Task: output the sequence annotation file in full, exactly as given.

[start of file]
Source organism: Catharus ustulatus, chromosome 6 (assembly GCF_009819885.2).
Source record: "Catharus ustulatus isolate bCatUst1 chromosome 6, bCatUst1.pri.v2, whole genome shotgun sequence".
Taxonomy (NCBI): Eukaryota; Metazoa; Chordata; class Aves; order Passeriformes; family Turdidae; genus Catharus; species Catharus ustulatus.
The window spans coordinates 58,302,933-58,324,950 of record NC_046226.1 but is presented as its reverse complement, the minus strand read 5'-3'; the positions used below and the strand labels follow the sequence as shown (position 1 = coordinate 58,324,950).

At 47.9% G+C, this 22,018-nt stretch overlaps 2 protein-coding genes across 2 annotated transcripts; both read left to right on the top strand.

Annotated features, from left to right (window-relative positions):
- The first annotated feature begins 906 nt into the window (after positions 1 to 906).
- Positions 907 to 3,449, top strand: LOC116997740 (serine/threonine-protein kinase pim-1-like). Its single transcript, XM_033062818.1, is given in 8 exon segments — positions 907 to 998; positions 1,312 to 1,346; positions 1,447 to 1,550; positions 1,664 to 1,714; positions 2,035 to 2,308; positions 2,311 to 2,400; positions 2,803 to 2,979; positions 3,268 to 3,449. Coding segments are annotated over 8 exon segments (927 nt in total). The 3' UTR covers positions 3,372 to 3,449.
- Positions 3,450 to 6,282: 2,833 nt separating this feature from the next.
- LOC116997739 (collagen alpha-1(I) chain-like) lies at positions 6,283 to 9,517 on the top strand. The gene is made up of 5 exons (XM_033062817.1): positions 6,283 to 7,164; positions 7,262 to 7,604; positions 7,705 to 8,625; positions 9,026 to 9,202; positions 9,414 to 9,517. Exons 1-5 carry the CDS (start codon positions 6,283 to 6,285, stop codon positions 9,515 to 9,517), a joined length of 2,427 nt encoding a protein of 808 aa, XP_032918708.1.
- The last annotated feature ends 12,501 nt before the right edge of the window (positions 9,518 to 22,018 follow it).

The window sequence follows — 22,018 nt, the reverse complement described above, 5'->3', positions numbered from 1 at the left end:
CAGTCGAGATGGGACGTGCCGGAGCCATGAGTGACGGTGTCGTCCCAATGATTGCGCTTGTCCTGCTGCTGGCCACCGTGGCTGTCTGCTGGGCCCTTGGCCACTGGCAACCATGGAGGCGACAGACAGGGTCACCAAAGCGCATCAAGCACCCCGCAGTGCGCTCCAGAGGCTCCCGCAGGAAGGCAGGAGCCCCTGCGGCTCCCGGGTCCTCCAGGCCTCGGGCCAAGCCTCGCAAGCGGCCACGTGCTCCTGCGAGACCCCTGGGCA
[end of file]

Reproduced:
Source organism: Catharus ustulatus, chromosome 6 (assembly GCF_009819885.2).
Source record: "Catharus ustulatus isolate bCatUst1 chromosome 6, bCatUst1.pri.v2, whole genome shotgun sequence".
Taxonomy (NCBI): Eukaryota; Metazoa; Chordata; class Aves; order Passeriformes; family Turdidae; genus Catharus; species Catharus ustulatus.
The window spans coordinates 58,302,933-58,324,950 of record NC_046226.1 but is presented as its reverse complement, the minus strand read 5'-3'; the positions used below and the strand labels follow the sequence as shown (position 1 = coordinate 58,324,950).

At 47.9% G+C, this 22,018-nt stretch overlaps 2 protein-coding genes across 2 annotated transcripts; both read left to right on the top strand.

Annotated features, from left to right (window-relative positions):
- The first annotated feature begins 906 nt into the window (after positions 1 to 906).
- Positions 907 to 3,449, top strand: LOC116997740 (serine/threonine-protein kinase pim-1-like). Its single transcript, XM_033062818.1, is given in 8 exon segments — positions 907 to 998; positions 1,312 to 1,346; positions 1,447 to 1,550; positions 1,664 to 1,714; positions 2,035 to 2,308; positions 2,311 to 2,400; positions 2,803 to 2,979; positions 3,268 to 3,449. Coding segments are annotated over 8 exon segments (927 nt in total). The 3' UTR covers positions 3,372 to 3,449.
- Positions 3,450 to 6,282: 2,833 nt separating this feature from the next.
- LOC116997739 (collagen alpha-1(I) chain-like) lies at positions 6,283 to 9,517 on the top strand. The gene is made up of 5 exons (XM_033062817.1): positions 6,283 to 7,164; positions 7,262 to 7,604; positions 7,705 to 8,625; positions 9,026 to 9,202; positions 9,414 to 9,517. Exons 1-5 carry the CDS (start codon positions 6,283 to 6,285, stop codon positions 9,515 to 9,517), a joined length of 2,427 nt encoding a protein of 808 aa, XP_032918708.1.
- The last annotated feature ends 12,501 nt before the right edge of the window (positions 9,518 to 22,018 follow it).

The window sequence follows — 22,018 nt, the reverse complement described above, 5'->3', positions numbered from 1 at the left end:
CAGTCGAGATGGGACGTGCCGGAGCCATGAGTGACGGTGTCGTCCCAATGATTGCGCTTGTCCTGCTGCTGGCCACCGTGGCTGTCTGCTGGGCCCTTGGCCACTGGCAACCATGGAGGCGACAGACAGGGTCACCAAAGCGCATCAAGCACCCCGCAGTGCGCTCCAGAGGCTCCCGCAGGAAGGCAGGAGCCCCTGCGGCTCCCGGGTCCTCCAGGCCTCGGGCCAAGCCTCGCAAGCGGCCACGTGCTCCTGCGAGACCCCTGGGCA